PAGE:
The Art of Theology: Duane W.H. Arnold, PhD

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72 Responses

  1. Linn says:

    This article is reminding me of the difference between playing Chopsticks on the piano vs. Chopin. You need a lot of practice before you get to Chopin (I never did), but you can listen to a master and enjoy it so much more. We need to be more attentive to our “masters” in theology.

  2. josh hamrick says:

    “Some might consider dispensationalism to be such a single category, that is, a single category or framework within which all scriptural interpretation takes place.”

    Yes! I think that is a good definition for Dispensationalism. It is easy to lampoon the caricatures, but I always appreciate accuracy in disagreement.

    Now, I do find disp. helpful as long as it is not taken as the ONLY framework. It offers some good insight to some tough passages, but creates its own problems elsewhere. This is probably true of most “one stop shops” for Theology.

  3. Michael says:

    I had to laugh as this article showed up in my inbox yesterday.
    An hour before, a “theologian” had sent me a YouTube video with a new “revelation” that had come to him.
    The key to the end times, I’ll have you know.
    It was easily exegeted as nonsense and I took care to do so…for his benefit.
    This resulted in an unintelligible email rampage that ended with him declaring that this was “new wine” and I would “drink it with everybody else”.
    It did drive me to some old wine I had …

  4. Duane Arnold says:

    Josh

    I think to some extent we all have templates that we use for “doing theology”. Mine, for instance is the Incarnation. I think the important thing is not to distort scripture or an area of Theology just to make it fit our template…

  5. Dread says:

    Most of us are theological commentators – that is to say we respond to what original thinkers write.

    Would you say that those who practice theological artistry are the ones whose work stands and exists as original art that must be responded to? That is to say their work lingers and beckons us to answer.

    Also, I often say that great theology is often expressed in poetry better than prose. The poet casts a net and we are all caught in it. A poet flies and we are beckoned to rise to it. The poet causes us to sing and the great songs forbid argument.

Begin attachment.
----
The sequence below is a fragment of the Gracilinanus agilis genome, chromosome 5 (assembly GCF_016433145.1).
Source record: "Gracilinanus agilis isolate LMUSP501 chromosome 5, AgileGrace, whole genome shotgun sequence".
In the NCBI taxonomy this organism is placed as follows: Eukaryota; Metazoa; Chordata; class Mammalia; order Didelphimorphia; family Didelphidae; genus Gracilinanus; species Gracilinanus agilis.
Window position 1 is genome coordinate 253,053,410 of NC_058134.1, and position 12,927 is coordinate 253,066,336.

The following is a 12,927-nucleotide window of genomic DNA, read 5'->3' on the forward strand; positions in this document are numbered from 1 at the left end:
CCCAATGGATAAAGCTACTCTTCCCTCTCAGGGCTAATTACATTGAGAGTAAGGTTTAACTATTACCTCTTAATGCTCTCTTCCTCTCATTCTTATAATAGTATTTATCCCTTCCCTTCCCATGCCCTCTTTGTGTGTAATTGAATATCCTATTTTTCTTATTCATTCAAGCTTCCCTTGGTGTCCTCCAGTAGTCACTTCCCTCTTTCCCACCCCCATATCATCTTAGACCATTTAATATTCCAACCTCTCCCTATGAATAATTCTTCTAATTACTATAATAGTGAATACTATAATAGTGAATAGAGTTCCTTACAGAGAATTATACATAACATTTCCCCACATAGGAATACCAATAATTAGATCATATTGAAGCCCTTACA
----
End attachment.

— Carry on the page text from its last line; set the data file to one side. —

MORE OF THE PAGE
I don’t know how well I’m doing here but What you’ve written here is compelling.

  6. Duane Arnold says:

    Dread

    Yes, artful theology calls for a response. I believe that is why some Christian thinkers, while not always correct in everything they might have written, still, generation by generation, call for a response.

    As to poetry… Yes! It is probably why the NT contains over thirty full or partial hymns set out in poetic metre.

  7. josh hamrick says:

    100% with Dread on that .

    Agreed Duane. The first template I grab I’d call Redemption History. The disp grid may be 3rd or 4th down the list.

  8. Duane Arnold says:

    Linn

    Not knowing that he was a famed conductor, a tourist in NYC asked directions of an elderly gentleman, saying, “How do you get to Carnegie Hall?” The conductor replied, “Practice”.

  9. Linn says:

    Duane, at 8:52,

    Love it!

  10. Linn says:

    One thing I don’t miss from the Jesus Movement was this sort of “Jesus and me” theology, where we were sort of paling around with the Savior. It always seemed slightly irreverent. I guess you could call that populist theology.

  11. Jean says:

    When the term, “evangelical,” was coined as a movement in the Reformation era, the ideal for the early reformers was theology that was Christ centered. For these Reformers this meant that the Bible was to be interpreted in light of and as principally about the advent of Christ and His gospel, and the task and focus of evangelical preaching was to proclaim Christ and His gospel.

    I still think if one is looking for a church, he or she could evaluate the teaching and practice of a church in relation to Christ and His gospel. If one were to consider doctrines in terms of tiers of importance, by keeping the doctrines of Christ and the Gospel front and center, one has a good rule and guide.

  12. josh hamrick says:

    ” by keeping the doctrines of Christ and the Gospel front and center,”

    I’m not sure you could find a church that doesn’t claim to do this.

  13. Jean says:

    Josh,